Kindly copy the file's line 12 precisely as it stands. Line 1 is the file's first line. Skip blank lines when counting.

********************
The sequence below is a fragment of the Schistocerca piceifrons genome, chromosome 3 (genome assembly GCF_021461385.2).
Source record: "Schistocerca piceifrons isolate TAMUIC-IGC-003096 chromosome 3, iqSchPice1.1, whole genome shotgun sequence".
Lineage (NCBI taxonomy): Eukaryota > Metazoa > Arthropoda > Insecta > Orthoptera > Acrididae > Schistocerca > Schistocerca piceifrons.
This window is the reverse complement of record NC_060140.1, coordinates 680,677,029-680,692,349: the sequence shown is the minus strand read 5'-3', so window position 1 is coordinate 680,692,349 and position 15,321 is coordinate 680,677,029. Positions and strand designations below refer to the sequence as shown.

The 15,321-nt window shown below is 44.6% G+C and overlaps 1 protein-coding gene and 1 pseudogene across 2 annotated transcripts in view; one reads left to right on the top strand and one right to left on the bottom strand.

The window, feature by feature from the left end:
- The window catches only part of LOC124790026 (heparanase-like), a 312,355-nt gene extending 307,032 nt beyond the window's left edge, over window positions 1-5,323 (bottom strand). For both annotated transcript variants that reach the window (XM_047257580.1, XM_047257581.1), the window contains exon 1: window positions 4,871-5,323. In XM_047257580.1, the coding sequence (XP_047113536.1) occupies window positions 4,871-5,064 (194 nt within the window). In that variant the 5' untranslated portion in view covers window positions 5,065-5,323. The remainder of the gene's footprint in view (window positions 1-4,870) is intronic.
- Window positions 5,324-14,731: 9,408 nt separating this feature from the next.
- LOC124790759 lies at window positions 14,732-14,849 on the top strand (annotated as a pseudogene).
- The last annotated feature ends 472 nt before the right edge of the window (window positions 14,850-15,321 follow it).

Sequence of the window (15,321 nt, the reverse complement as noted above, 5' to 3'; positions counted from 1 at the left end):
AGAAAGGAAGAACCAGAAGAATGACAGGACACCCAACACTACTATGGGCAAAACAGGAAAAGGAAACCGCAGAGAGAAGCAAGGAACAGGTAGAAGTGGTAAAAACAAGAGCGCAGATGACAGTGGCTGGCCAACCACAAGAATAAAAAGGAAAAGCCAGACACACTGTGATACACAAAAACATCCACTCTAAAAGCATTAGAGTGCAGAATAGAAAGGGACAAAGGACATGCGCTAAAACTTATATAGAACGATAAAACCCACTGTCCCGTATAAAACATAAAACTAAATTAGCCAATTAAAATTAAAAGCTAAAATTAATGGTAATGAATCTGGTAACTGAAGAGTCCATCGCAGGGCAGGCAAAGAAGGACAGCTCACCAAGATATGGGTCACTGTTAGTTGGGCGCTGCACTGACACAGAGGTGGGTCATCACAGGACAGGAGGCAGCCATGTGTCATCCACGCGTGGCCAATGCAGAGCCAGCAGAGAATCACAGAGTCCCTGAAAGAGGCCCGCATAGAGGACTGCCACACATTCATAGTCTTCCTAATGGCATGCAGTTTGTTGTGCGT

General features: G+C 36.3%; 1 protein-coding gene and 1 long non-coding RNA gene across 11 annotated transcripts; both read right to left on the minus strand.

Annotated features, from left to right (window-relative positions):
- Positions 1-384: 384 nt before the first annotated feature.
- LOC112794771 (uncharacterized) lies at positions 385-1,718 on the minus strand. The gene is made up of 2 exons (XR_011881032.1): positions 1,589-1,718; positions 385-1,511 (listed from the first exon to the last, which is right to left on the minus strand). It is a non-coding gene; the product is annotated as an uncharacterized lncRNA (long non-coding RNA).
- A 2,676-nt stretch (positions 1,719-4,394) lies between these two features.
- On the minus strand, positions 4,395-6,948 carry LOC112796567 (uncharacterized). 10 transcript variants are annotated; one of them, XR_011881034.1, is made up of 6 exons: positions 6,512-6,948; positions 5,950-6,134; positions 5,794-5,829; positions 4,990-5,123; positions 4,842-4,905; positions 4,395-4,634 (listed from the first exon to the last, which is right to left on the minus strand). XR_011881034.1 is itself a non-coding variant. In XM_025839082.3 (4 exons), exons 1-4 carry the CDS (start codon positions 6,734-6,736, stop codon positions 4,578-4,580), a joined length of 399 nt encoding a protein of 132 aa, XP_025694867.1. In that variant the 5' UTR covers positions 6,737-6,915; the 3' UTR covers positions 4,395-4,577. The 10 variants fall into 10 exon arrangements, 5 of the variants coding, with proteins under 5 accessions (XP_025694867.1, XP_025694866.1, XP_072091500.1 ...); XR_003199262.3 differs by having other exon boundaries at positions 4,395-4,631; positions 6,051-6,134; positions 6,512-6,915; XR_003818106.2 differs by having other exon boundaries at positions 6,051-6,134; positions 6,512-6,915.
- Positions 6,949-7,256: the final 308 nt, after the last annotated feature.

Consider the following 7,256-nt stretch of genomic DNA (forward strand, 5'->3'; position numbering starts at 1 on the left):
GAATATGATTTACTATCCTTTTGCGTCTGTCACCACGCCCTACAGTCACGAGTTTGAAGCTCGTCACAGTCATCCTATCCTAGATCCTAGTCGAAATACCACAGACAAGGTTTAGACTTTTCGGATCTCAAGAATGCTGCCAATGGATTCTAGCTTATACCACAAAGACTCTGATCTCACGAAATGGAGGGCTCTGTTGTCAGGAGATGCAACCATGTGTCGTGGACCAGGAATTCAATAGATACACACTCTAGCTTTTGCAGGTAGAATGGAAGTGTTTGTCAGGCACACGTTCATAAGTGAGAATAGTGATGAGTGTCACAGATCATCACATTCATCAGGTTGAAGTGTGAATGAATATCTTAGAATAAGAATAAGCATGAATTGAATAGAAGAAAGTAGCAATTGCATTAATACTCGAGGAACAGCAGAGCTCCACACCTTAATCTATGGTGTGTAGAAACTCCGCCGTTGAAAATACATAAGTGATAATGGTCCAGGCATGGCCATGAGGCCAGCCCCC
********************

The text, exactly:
AGAAAGGAAGAACCAGAAGAATGACAGGACACCCAACACTACTATGGGCAAAACAGGAAAAGGAAACCGCAGAGAGAAGCAAGGAACAGGTAGAAGTGGTAAAAACAAGAGCGCAGATGACAGTGGCTGGCCAACCACAAGAATAAAAAGGAAAAGCCAGACACACTGTGATACACAAAAACATCCACTCTAAAAGCATTAGAGTGCAGAATAGAAAGGGACAAAGGACATGCGCTAAAACTTATATAGAACGATAAAACCCACTGTCCCGTATAAAACATAAAACTAAATTAGCCAATTAAAATTAAAAGCTAAAATTAATGGTAATGAATCTGGTAACTGAAGAGTCCATCGCAGGGCAGGCAAAGAAGGACAGCTCACCAAGATATGGGTCACTGTTAGTTGGGCGCTGCACTGACACAGAGGTGGGTCATCACAGGACAGGAGGCAGCCATGTGTCATCCACGCGTGGCCAATGCAGAGCCAGCAGAGAATCACAGAGTCCCTGAAAGAGGCCCGCATAGAGGACTGCCACACATTCATAGTCTTCCTAATGGCATGCAGTTTGTTGTGCGT